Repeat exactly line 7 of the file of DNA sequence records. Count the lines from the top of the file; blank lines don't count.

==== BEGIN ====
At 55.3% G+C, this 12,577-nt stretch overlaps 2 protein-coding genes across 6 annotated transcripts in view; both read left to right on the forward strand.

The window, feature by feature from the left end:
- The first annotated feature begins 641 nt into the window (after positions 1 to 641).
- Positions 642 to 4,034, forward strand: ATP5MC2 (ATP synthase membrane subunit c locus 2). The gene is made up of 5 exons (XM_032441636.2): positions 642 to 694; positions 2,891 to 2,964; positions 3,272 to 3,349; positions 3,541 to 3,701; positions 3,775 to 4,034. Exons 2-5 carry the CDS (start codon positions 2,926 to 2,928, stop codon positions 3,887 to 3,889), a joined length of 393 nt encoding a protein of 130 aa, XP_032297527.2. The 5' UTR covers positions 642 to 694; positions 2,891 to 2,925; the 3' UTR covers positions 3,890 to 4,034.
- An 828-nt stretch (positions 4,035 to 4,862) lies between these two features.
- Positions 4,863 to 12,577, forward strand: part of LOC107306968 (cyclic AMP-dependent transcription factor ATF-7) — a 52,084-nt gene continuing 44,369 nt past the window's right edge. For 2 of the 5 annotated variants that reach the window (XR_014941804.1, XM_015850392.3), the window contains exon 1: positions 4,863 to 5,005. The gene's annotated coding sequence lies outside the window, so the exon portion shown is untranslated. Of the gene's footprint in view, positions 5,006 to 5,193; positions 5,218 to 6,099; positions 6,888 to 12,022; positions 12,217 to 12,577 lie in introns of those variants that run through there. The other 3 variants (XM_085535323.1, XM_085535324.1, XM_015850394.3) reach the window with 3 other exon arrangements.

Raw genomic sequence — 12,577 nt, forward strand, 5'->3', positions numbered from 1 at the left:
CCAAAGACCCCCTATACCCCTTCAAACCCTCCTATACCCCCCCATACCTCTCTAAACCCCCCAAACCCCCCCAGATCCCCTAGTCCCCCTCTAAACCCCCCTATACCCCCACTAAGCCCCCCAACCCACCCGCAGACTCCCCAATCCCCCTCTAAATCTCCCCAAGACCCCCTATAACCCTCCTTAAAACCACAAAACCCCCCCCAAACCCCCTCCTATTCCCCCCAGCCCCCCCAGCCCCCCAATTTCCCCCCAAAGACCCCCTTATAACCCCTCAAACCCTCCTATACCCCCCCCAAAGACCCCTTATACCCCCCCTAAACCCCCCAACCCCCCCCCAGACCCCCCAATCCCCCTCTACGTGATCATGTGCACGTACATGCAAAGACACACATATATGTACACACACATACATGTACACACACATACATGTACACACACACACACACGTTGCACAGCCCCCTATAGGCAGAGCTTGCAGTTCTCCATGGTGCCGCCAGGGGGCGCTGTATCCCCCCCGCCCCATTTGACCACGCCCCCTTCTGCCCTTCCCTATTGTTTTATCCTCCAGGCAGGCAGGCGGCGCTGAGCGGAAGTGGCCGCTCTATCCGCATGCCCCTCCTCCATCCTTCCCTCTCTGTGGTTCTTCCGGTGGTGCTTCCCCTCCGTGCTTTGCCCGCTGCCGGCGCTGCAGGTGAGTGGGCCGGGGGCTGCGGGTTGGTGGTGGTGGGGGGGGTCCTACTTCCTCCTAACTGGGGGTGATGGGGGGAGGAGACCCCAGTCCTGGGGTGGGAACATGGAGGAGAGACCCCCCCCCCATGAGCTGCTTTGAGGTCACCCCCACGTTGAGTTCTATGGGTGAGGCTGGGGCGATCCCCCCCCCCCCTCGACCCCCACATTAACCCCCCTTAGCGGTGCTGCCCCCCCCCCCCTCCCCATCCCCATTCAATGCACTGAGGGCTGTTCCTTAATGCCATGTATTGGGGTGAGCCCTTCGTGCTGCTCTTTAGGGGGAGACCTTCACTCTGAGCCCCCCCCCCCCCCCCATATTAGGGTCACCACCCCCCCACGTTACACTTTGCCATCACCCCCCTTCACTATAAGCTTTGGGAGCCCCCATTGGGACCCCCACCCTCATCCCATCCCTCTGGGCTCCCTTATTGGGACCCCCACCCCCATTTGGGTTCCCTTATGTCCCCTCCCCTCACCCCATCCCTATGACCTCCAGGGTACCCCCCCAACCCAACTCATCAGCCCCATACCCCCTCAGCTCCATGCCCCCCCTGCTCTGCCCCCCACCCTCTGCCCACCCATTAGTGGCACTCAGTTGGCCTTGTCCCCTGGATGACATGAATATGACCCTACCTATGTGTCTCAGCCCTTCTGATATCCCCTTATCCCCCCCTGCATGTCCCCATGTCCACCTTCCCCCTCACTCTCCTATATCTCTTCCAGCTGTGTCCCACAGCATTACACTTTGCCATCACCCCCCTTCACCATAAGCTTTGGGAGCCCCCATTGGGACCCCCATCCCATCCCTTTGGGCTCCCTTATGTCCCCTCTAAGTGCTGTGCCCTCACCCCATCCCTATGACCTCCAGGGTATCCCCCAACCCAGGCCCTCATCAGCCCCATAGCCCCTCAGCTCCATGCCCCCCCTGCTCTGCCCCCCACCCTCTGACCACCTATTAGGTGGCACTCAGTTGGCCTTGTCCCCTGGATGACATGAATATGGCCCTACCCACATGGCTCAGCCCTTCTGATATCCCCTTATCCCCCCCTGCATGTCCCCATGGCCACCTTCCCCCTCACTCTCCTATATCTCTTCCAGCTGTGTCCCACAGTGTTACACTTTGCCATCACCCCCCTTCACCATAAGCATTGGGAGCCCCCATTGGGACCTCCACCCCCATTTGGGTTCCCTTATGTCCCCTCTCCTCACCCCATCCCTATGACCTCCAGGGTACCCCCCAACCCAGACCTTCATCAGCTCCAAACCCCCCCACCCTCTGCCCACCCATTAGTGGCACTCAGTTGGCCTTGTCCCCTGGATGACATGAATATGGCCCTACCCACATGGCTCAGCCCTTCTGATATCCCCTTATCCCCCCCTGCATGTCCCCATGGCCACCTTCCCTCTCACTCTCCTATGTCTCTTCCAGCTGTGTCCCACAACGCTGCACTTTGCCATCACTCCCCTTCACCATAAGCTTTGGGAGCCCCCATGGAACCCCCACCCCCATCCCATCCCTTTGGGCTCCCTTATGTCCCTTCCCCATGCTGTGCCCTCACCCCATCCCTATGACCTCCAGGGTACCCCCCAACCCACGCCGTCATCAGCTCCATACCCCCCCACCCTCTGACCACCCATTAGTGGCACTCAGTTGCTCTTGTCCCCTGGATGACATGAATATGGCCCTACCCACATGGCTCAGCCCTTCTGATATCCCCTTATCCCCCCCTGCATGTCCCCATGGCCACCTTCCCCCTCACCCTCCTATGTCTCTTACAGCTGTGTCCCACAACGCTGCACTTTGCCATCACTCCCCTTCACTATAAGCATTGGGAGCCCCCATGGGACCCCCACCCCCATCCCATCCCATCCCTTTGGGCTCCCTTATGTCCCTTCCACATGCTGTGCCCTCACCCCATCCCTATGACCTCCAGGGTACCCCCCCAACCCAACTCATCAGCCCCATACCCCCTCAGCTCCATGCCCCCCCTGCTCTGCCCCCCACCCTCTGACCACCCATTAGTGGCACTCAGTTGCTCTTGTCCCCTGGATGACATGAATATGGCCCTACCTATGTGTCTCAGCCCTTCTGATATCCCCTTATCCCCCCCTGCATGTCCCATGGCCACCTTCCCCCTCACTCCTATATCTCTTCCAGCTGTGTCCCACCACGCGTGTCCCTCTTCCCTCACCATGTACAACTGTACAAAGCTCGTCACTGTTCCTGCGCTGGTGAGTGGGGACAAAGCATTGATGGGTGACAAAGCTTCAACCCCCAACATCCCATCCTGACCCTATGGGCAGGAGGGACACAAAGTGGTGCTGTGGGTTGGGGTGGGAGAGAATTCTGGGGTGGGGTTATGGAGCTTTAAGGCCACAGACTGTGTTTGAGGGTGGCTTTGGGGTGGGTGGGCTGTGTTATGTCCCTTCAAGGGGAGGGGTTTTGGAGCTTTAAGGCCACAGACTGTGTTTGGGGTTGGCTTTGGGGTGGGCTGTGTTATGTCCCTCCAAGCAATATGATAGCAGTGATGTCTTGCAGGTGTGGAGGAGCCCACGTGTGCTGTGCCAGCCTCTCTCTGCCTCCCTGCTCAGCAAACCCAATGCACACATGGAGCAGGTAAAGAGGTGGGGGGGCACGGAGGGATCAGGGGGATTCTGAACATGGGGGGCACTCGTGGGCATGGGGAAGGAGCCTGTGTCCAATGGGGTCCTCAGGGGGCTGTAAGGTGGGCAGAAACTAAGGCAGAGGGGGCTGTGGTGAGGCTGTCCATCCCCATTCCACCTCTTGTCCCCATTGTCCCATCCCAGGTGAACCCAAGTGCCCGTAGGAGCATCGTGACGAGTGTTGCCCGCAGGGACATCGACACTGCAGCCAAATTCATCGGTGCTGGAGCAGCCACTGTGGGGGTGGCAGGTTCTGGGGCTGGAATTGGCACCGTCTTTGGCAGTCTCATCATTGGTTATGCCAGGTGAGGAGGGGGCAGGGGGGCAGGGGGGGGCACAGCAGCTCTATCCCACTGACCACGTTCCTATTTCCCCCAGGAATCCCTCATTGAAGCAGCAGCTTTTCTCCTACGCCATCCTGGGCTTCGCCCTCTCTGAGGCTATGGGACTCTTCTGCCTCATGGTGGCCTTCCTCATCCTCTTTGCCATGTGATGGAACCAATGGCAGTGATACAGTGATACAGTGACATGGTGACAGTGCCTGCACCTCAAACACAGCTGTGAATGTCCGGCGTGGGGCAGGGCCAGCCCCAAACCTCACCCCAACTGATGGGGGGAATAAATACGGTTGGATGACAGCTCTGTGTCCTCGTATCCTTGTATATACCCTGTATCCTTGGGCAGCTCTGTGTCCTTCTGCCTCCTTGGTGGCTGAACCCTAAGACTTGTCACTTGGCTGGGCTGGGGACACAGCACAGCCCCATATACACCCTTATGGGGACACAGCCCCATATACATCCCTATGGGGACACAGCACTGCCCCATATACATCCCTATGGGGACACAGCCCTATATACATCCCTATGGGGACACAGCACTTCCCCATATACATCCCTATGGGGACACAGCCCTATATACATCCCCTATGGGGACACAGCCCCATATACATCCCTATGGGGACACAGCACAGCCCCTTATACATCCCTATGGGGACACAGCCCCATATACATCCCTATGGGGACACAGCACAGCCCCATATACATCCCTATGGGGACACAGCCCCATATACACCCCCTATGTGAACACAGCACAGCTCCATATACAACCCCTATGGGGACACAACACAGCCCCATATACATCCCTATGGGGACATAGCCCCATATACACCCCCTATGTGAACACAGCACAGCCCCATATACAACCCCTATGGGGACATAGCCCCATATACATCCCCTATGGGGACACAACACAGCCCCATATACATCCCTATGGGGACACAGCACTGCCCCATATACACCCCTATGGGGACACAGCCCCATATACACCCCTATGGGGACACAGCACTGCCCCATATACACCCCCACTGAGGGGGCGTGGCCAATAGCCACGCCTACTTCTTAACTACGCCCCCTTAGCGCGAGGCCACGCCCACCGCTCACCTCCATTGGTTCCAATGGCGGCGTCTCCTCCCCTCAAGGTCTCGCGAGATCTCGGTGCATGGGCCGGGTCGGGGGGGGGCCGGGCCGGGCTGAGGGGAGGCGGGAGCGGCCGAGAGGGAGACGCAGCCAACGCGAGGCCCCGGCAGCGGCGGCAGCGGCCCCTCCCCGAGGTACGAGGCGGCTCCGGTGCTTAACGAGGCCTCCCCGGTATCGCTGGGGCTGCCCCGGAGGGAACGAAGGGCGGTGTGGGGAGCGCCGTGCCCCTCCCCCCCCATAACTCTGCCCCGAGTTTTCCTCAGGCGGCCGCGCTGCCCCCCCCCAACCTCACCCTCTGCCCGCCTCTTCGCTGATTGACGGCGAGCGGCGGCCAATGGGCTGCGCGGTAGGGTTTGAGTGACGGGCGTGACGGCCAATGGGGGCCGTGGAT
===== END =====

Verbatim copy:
Raw genomic sequence — 12,577 nt, forward strand, 5'->3', positions numbered from 1 at the left: